John Carpenter’s seminal Halloween (1978) cast a long shadow over the 1980s, providing not only the template for the so-called “slasher movie” subgenre but also introducing a new shock-cinema star in Jamie Lee Curtis, the second-generation actress previously stuck in a middling TV career. Although Curtis soon transitioned to a successful run in big- and small-screen comedy, she reached her fright-flick peak during 1980, starring in two shockers and playing a supporting role in Carpenter’s The Fog. Produced in Canada and released in August 1980, Prom Night continues the Halloween trope of setting bloody stories on holidays and/or special occasions. Prom Night also borrows the basic structure of Halloween, with the survivor of a gruesome childhood incident wreaking havoc years later.
Specifically, the movie begins with an effective prologue of children playing a nasty version of hide-and-seek inside an abandoned school. The game leads to an accidental death. Six years later, the children associated with the incident have become teenagers, and a vengeful killer stalks them on the night of their high-school prom. Prom Night has an attractive look and a fairly rational approach to characterization. Curtis is not only appealing and confident in her leading performance, but she’s also quite sensuous, foreshadowing her ascension to sex-symbol status a few years later. Unfortunately, Prom Night has significant problems. The filmmakers spend a good hour setting up the characters and story, then devolve into repetitive chase scenes and murders. Curtis’ character doesn’t really do anything, at least not until the final showdown, and top-billed actor Leslie Nielsen disappears from the movie about halfway through. One’s ability to enjoy Prom Night also depends on one’s tolerance for disco (Curtis has a big dance number) and for dubious twist endings. All in all, Prom Night is better than the usual slasher fare, but that’s not saying much.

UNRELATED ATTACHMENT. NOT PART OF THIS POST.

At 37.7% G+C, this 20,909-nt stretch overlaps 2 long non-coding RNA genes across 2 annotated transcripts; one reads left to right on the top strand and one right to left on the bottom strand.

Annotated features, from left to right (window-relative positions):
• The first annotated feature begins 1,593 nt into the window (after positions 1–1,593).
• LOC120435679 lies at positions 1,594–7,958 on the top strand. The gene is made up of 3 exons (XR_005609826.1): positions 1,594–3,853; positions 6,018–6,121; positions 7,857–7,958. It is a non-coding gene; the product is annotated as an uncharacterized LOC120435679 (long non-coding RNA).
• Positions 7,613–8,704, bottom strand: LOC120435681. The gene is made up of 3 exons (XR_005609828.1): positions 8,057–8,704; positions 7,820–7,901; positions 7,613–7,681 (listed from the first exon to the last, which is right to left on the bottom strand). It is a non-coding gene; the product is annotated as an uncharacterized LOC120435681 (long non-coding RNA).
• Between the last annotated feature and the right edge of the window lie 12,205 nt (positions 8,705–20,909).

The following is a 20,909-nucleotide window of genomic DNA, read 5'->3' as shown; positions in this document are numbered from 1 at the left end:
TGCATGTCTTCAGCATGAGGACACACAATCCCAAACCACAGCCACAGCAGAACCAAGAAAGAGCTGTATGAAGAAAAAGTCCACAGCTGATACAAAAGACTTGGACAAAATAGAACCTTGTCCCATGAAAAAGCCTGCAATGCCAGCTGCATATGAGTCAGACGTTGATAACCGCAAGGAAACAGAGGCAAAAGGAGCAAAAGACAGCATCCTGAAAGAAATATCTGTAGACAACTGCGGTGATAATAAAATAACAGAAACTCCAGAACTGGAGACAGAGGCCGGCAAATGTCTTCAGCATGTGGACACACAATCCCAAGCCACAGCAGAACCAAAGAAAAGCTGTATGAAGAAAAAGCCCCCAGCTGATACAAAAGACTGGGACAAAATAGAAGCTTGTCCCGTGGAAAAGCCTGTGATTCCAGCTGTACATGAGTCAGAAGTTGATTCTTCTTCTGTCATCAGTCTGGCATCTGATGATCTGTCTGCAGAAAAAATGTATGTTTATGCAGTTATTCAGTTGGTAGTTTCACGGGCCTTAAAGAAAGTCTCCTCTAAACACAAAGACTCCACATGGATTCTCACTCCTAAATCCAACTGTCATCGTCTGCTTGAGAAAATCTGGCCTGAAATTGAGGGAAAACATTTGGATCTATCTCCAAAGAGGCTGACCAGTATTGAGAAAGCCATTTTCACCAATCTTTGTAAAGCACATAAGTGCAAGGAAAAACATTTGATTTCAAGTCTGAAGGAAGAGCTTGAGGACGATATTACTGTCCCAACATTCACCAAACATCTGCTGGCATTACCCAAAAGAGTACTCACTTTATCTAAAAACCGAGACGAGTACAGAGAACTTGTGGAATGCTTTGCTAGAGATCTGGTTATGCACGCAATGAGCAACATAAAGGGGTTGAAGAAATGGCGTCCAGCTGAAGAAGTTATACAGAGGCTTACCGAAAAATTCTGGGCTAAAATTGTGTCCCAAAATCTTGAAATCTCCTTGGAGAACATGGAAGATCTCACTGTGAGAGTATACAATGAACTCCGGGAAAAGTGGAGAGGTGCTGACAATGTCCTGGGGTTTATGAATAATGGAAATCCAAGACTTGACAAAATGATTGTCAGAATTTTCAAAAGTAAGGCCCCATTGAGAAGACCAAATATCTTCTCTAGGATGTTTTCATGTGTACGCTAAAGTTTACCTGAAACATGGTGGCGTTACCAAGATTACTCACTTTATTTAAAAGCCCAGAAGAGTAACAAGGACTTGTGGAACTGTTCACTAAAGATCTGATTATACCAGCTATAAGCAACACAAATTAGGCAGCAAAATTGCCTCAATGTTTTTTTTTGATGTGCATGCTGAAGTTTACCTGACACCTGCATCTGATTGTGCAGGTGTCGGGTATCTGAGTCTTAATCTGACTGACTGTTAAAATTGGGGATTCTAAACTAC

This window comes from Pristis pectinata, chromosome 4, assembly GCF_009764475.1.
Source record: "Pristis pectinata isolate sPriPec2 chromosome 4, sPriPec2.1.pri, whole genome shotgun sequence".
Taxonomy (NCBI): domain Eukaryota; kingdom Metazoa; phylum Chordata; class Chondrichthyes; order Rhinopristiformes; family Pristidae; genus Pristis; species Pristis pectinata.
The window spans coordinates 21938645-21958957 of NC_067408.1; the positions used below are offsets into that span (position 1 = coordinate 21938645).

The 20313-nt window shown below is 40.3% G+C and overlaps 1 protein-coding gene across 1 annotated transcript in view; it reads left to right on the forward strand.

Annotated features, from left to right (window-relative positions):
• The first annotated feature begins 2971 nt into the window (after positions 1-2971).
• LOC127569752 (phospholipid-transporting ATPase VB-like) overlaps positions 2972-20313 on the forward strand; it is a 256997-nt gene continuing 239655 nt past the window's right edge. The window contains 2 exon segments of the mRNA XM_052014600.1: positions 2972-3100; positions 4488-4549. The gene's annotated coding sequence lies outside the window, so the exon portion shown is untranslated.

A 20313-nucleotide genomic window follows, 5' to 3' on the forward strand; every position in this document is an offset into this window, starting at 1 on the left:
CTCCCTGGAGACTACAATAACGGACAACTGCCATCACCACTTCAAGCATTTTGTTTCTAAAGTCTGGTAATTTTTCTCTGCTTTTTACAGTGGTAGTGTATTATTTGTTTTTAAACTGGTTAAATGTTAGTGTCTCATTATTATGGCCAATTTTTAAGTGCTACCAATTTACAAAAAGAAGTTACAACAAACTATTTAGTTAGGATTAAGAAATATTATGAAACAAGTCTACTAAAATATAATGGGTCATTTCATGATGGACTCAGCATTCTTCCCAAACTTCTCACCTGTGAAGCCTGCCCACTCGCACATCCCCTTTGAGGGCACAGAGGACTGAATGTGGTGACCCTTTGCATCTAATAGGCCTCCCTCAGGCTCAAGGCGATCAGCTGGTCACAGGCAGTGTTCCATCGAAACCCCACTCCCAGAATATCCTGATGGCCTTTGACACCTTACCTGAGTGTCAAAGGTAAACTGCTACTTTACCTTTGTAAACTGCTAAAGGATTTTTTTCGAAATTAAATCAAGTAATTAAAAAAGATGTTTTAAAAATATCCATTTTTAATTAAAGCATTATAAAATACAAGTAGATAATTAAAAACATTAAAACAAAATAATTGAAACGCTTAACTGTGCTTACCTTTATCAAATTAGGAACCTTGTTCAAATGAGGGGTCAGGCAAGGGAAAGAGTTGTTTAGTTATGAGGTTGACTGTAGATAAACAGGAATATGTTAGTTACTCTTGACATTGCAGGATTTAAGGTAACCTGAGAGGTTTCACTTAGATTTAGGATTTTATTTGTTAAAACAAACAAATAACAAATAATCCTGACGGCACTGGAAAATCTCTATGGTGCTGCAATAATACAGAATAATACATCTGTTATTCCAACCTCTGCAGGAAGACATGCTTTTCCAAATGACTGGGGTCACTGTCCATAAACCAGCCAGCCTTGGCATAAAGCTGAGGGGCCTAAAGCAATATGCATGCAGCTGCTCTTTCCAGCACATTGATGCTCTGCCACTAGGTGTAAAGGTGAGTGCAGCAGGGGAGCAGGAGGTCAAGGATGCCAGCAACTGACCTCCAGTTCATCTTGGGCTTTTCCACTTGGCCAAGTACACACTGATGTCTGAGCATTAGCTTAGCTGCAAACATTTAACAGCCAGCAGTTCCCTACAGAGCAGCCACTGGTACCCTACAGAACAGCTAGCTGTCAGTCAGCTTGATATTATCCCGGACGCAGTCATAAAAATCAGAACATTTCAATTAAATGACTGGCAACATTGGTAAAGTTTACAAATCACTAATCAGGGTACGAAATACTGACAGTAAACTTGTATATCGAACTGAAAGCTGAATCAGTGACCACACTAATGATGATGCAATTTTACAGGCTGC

Released in October 1980 and also produced in Canada, Terror Train is in some ways a quintessential slasher film, simply because it hits so many familiar tropes. The shocking prologue. The confined setting. The endless string of attractive teens who die while attempting to have sex. The weird killer with a twisted agenda and a thing for outlandish costumes. The wizened mentor/protector character played by a familiar Hollywood veteran. And, naturally, the final-girl standoff. It’s all quite dull, except perhaps for the digressive scenes featuring real-life stage magician David Copperfield as an illusionist. The setup goes something like this. One night on a college campus, pranksters led by arrogant med student Doc (Hart Bochner) trick a dweeb named Kenny (Derek McKinnon) into believing he’s about to get lucky with hot coed Alana (Curtis). Instead, Kenny ends up in bed with a corpse. He freaks out so badly that he lands in an asylum.
Years later, Doc, Alana, and their classmates celebrate their final year in school by hiring a train for a nighttime excursion through snowy wilderness. Carne (Ben Johnson) is their friendly conductor. One by one, partygoers are killed in horrific ways, so Alana realizes that Kenny must have escaped to seek revenge. Set entirely at night, Terror Train has more atmosphere than logic, but the acting is adequate and the finale is exciting. There’s also quite a lot of eye candy. (Watch for future Prince protégé Vanity as a scantily clad coed.) Make no mistake, Terror Train is often grotesque, repetitive, and stupid—but at least it has a fair amount of action.
Prom Night: FUNKY
Terror Train: FUNKY